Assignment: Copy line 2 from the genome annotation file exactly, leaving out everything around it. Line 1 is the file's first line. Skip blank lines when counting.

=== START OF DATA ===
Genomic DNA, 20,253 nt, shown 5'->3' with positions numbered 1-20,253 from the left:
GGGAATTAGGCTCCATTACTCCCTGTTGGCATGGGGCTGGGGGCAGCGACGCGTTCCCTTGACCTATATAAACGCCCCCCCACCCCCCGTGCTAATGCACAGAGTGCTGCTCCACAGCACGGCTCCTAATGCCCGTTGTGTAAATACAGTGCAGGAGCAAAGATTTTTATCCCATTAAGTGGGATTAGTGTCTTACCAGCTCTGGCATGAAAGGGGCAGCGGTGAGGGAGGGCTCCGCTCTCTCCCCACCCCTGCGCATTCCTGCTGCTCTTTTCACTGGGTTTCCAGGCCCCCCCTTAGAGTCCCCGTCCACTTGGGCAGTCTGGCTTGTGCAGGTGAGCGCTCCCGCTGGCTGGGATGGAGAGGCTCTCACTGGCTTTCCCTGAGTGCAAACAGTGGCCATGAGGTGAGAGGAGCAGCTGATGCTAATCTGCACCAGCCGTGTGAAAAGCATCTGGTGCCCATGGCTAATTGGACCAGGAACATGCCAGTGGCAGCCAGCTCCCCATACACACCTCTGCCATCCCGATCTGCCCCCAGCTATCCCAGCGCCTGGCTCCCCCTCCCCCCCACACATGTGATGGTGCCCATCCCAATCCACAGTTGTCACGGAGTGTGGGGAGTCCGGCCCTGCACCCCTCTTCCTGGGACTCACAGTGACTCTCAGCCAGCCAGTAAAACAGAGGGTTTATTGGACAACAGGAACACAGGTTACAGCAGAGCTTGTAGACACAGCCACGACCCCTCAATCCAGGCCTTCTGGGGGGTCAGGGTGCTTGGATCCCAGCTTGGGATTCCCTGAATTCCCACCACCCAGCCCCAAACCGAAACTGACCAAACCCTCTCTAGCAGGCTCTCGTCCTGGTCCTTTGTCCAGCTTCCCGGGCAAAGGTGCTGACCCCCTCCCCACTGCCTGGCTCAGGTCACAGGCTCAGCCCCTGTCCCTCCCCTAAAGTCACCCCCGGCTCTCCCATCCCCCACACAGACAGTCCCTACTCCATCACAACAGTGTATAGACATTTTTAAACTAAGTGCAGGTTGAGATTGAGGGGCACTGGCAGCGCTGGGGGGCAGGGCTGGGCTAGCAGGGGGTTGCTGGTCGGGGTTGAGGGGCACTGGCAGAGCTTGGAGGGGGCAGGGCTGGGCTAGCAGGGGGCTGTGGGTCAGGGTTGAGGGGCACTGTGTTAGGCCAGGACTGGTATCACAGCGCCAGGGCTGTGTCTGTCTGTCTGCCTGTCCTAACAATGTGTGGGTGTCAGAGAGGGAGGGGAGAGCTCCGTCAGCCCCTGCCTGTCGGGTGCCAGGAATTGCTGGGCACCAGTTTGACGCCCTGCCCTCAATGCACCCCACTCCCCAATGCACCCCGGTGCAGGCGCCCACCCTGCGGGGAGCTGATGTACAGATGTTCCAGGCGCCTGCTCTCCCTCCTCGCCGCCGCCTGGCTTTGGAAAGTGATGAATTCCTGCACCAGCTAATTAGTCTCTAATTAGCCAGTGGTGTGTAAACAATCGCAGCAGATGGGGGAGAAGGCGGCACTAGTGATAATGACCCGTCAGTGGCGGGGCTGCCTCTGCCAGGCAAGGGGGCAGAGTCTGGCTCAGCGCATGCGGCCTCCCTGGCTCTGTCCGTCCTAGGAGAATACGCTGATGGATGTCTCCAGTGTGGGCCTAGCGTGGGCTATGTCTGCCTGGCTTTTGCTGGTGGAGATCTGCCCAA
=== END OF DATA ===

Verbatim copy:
GGGAATTAGGCTCCATTACTCCCTGTTGGCATGGGGCTGGGGGCAGCGACGCGTTCCCTTGACCTATATAAACGCCCCCCCACCCCCCGTGCTAATGCACAGAGTGCTGCTCCACAGCACGGCTCCTAATGCCCGTTGTGTAAATACAGTGCAGGAGCAAAGATTTTTATCCCATTAAGTGGGATTAGTGTCTTACCAGCTCTGGCATGAAAGGGGCAGCGGTGAGGGAGGGCTCCGCTCTCTCCCCACCCCTGCGCATTCCTGCTGCTCTTTTCACTGGGTTTCCAGGCCCCCCCTTAGAGTCCCCGTCCACTTGGGCAGTCTGGCTTGTGCAGGTGAGCGCTCCCGCTGGCTGGGATGGAGAGGCTCTCACTGGCTTTCCCTGAGTGCAAACAGTGGCCATGAGGTGAGAGGAGCAGCTGATGCTAATCTGCACCAGCCGTGTGAAAAGCATCTGGTGCCCATGGCTAATTGGACCAGGAACATGCCAGTGGCAGCCAGCTCCCCATACACACCTCTGCCATCCCGATCTGCCCCCAGCTATCCCAGCGCCTGGCTCCCCCTCCCCCCCACACATGTGATGGTGCCCATCCCAATCCACAGTTGTCACGGAGTGTGGGGAGTCCGGCCCTGCACCCCTCTTCCTGGGACTCACAGTGACTCTCAGCCAGCCAGTAAAACAGAGGGTTTATTGGACAACAGGAACACAGGTTACAGCAGAGCTTGTAGACACAGCCACGACCCCTCAATCCAGGCCTTCTGGGGGGTCAGGGTGCTTGGATCCCAGCTTGGGATTCCCTGAATTCCCACCACCCAGCCCCAAACCGAAACTGACCAAACCCTCTCTAGCAGGCTCTCGTCCTGGTCCTTTGTCCAGCTTCCCGGGCAAAGGTGCTGACCCCCTCCCCACTGCCTGGCTCAGGTCACAGGCTCAGCCCCTGTCCCTCCCCTAAAGTCACCCCCGGCTCTCCCATCCCCCACACAGACAGTCCCTACTCCATCACAACAGTGTATAGACATTTTTAAACTAAGTGCAGGTTGAGATTGAGGGGCACTGGCAGCGCTGGGGGGCAGGGCTGGGCTAGCAGGGGGTTGCTGGTCGGGGTTGAGGGGCACTGGCAGAGCTTGGAGGGGGCAGGGCTGGGCTAGCAGGGGGCTGTGGGTCAGGGTTGAGGGGCACTGTGTTAGGCCAGGACTGGTATCACAGCGCCAGGGCTGTGTCTGTCTGTCTGCCTGTCCTAACAATGTGTGGGTGTCAGAGAGGGAGGGGAGAGCTCCGTCAGCCCCTGCCTGTCGGGTGCCAGGAATTGCTGGGCACCAGTTTGACGCCCTGCCCTCAATGCACCCCACTCCCCAATGCACCCCGGTGCAGGCGCCCACCCTGCGGGGAGCTGATGTACAGATGTTCCAGGCGCCTGCTCTCCCTCCTCGCCGCCGCCTGGCTTTGGAAAGTGATGAATTCCTGCACCAGCTAATTAGTCTCTAATTAGCCAGTGGTGTGTAAACAATCGCAGCAGATGGGGGAGAAGGCGGCACTAGTGATAATGACCCGTCAGTGGCGGGGCTGCCTCTGCCAGGCAAGGGGGCAGAGTCTGGCTCAGCGCATGCGGCCTCCCTGGCTCTGTCCGTCCTAGGAGAATACGCTGATGGATGTCTCCAGTGTGGGCCTAGCGTGGGCTATGTCTGCCTGGCTTTTGCTGGTGGAGATCTGCCCAA